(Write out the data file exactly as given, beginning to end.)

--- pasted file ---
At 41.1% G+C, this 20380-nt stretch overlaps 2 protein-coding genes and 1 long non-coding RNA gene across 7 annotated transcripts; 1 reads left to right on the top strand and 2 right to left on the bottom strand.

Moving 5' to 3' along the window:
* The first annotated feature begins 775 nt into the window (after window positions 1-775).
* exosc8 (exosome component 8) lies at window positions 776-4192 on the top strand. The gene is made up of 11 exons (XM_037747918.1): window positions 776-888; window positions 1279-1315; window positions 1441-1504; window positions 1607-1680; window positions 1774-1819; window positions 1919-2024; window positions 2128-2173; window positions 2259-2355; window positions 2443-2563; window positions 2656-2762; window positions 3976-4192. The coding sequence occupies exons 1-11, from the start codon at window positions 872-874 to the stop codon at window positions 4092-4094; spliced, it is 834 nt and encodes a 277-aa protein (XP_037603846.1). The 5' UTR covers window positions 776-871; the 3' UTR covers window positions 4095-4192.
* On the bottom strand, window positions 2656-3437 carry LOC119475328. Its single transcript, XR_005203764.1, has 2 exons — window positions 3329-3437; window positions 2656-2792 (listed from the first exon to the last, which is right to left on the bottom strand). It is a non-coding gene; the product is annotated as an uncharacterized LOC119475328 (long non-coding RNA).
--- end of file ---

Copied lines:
At 41.1% G+C, this 20380-nt stretch overlaps 2 protein-coding genes and 1 long non-coding RNA gene across 7 annotated transcripts; 1 reads left to right on the top strand and 2 right to left on the bottom strand.

Moving 5' to 3' along the window:
* The first annotated feature begins 775 nt into the window (after window positions 1-775).
* exosc8 (exosome component 8) lies at window positions 776-4192 on the top strand. The gene is made up of 11 exons (XM_037747918.1): window positions 776-888; window positions 1279-1315; window positions 1441-1504; window positions 1607-1680; window positions 1774-1819; window positions 1919-2024; window positions 2128-2173; window positions 2259-2355; window positions 2443-2563; window positions 2656-2762; window positions 3976-4192. The coding sequence occupies exons 1-11, from the start codon at window positions 872-874 to the stop codon at window positions 4092-4094; spliced, it is 834 nt and encodes a 277-aa protein (XP_037603846.1). The 5' UTR covers window positions 776-871; the 3' UTR covers window positions 4095-4192.
* On the bottom strand, window positions 2656-3437 carry LOC119475328. Its single transcript, XR_005203764.1, has 2 exons — window positions 3329-3437; window positions 2656-2792 (listed from the first exon to the last, which is right to left on the bottom strand). It is a non-coding gene; the product is annotated as an uncharacterized LOC119475328 (long non-coding RNA).